Holy ecological treasure….133 new species have been discovered in India, including an unnamed species of bird. Reptiles, spiders, insects and fish make up the new bounty, which had actually existed on their own for perhaps millions of years, but were not documented by science.
India may have twice as many undocumented species as documented ones. The number of documented ones stands at about 92,000 for animals, so they could have a long way to go to discover, catalog and name all their species. (India has about 7.5% of Earth’s species, but just two percent of its surface area.) The list of the most recently discoveries was compiled by the Zoological Survey of India.
‘I am indeed happy to know that 133 species which are new to science were discovered by scientists from ZSI and other universities and colleges across the country. This shows the extent of biodiversity our country holds within it. I am sure that by exploring the various remote and isolated places within the 10 major biogeographic zones of our country, we can discover many more species,’ said Environment Minister Jayanthi Natarjan. (Source: Zee News)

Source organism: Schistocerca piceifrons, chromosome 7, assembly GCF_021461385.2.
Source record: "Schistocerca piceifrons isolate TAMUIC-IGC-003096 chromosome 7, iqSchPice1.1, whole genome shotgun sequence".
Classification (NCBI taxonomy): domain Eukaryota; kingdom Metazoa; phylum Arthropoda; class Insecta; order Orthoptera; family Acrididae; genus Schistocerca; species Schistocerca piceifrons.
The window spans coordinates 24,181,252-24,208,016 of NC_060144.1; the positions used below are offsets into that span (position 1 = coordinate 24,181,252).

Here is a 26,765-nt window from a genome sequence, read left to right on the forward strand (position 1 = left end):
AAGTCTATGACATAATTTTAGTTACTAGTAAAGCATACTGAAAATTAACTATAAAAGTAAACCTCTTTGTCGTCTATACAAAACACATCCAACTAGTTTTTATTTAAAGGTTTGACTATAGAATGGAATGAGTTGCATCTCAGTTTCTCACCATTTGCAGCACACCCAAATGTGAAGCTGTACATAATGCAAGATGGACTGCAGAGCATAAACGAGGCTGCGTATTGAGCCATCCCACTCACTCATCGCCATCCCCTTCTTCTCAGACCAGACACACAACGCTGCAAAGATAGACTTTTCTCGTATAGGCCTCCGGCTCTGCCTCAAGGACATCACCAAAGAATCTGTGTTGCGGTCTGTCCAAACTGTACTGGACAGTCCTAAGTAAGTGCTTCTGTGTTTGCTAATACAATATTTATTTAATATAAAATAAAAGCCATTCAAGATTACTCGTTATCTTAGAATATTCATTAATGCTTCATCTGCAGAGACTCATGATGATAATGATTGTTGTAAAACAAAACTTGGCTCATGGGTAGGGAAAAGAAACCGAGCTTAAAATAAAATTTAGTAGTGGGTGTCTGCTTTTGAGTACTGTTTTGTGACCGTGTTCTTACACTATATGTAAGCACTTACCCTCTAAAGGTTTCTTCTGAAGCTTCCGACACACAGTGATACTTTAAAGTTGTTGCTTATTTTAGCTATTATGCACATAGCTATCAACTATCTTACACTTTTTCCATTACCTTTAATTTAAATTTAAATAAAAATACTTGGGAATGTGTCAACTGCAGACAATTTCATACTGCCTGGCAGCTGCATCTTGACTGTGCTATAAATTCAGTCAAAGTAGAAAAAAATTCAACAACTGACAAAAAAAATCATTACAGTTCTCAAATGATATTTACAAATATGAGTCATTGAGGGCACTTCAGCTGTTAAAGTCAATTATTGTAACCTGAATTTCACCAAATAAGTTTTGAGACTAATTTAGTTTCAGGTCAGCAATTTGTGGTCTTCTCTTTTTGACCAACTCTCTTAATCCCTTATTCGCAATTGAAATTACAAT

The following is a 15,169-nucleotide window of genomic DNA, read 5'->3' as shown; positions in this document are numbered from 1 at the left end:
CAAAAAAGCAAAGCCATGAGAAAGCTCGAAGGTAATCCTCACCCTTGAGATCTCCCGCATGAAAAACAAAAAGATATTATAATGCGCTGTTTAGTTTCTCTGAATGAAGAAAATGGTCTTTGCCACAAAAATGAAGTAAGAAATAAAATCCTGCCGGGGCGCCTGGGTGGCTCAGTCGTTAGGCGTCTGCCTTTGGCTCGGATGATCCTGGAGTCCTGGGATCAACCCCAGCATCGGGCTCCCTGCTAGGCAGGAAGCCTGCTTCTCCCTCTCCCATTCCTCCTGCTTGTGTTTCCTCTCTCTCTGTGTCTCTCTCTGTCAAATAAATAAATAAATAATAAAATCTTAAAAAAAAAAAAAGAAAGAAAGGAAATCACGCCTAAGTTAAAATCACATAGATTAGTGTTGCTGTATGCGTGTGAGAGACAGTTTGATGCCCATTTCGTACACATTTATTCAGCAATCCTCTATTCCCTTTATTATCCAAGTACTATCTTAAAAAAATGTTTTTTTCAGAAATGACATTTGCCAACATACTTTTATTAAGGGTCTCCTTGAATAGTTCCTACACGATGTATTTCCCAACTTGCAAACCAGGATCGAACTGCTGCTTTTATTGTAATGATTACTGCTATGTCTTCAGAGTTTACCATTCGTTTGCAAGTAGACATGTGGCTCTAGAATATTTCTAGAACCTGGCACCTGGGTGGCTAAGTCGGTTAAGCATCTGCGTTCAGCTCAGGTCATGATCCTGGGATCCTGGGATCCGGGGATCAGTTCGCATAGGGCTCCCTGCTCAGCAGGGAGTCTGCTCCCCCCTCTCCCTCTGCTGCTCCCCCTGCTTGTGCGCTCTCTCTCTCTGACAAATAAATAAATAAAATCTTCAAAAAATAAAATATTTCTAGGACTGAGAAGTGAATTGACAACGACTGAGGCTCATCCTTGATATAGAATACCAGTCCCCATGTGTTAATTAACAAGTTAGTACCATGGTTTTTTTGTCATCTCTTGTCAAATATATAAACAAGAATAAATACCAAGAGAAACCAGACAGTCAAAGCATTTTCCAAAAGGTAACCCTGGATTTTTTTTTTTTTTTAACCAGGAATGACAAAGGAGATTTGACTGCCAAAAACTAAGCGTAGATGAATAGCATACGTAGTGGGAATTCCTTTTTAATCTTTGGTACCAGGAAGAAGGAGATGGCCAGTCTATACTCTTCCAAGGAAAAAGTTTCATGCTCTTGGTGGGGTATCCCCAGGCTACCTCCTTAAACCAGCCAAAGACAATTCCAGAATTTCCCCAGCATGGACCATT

The new bird was discovered on Great Nicobar Island and the researchers were fortunate enough to get a photograph of it. This island has a large nature preserve and many endemic species. The tsunami of 2004 impacted it severely. (Great Nicobar is closer to Malaysia than India.)
India is also home to one of the largest human populations on Earth. Documenting wild species is very important, because if they are unknown, it is likely much easier to take over their habitat and convert it for human purposes. Currently we are in an age of extinction due to human activities like habitat destruction and climate change. Human development projects must take ecology into account if other species are to continue to survive. Without out such important field research, many more species could be driven into extinction, and we would not even be aware of their destruction.